You Can Forgive Someone Without Allowing Them Back Into Your World

You Can Forgive Someone Without Allowing Them Back Into Your World

Forgiveness and reconciliation don’t have to go hand in hand. You’re allowed to forgive someone for the mistakes they made in the past without wanting anything to do with them in the future.

You might have reached a point where you are able to see the situation from the other person’s point of view and understand what caused them to behave so inappropriately. Or maybe the anger you’ve been holding onto for all these years has been eating away at you and you cannot take the stress it brings you anymore.

Either way, you can forgive someone without allowing them back into your world. You can accept what happened without giving them the opportunity to repeat their mistakes a second time.

Don’t let anyone pressure you into reuniting because you have absolutely no obligation to spend time with someone who hurt you, someone who made you feel like you were worthless, someone who brought you unimaginable pain.

Being selective about who you associate with isn’t immature. It takes wisdom and maturity to recognize what type of people are healthy for you and what type of people are better off at a distance.

Having a history with someone doesn’t mean you’re required to have a future with them.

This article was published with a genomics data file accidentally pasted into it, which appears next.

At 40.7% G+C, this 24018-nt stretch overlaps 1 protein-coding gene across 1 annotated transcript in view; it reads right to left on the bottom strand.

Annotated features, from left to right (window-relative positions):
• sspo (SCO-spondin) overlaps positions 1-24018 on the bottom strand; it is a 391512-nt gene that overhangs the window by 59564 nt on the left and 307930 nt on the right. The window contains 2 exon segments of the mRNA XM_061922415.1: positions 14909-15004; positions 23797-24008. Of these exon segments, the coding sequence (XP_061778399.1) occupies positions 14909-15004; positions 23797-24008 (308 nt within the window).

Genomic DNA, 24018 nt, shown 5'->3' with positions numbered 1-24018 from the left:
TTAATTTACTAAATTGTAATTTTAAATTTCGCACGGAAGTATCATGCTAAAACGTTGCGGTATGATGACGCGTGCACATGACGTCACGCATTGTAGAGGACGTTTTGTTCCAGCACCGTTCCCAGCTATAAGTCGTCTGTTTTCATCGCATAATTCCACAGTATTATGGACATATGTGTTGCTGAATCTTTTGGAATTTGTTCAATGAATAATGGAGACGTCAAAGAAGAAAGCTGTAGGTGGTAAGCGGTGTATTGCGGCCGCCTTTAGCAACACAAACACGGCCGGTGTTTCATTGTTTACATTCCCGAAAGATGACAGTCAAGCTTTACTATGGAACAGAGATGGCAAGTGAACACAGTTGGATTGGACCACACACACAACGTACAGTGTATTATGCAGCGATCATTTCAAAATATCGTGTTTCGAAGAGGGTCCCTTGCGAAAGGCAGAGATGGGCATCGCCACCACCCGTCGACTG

Even if they apologize to you for everything they’ve done and seem like they’ve made genuine changes to their behavior, it doesn’t take away from what they did to you. It doesn’t mean they get to be part of your world again.

You get to decide whether or not you want to forgive someone. And you get to decide whether or not you want to give them a second chance. Just remember, you can do one without the other. You don’t have to do both, no matter what your guilt tries to tell you.

You shouldn’t feel like you have to open your heart to them again, simply because they decided to grow up and alter their toxic habits. You shouldn’t let someone turn the situation around and make you feel like the bad guy for wanting nothing to do with them after they’ve done so much work to better themselves.

Cutting someone out of your world wasn’t a decision you made out of the blue. It was a reaction to their behavior. It was a self-preservation technique. It was what you had to do for your own mental health. They had their chance to be a part of your world and they blew it. It’s not your fault you felt the need to put as much distance between yourselves as possible. It’s their own, whether they want to take responsibility for it or not.

Even if you’ve found it in your heart to forgive someone who has wronged you in the past, remember your next step doesn’t have to be getting in contact with them and living happily ever after. You can forgive them from afar. You can accept what happened between the two of you without wanting to build anymore memories moving forward. Thought Catalog Logo Mark

Holly is the author of Severe(d): A Creepy Poetry Collection.

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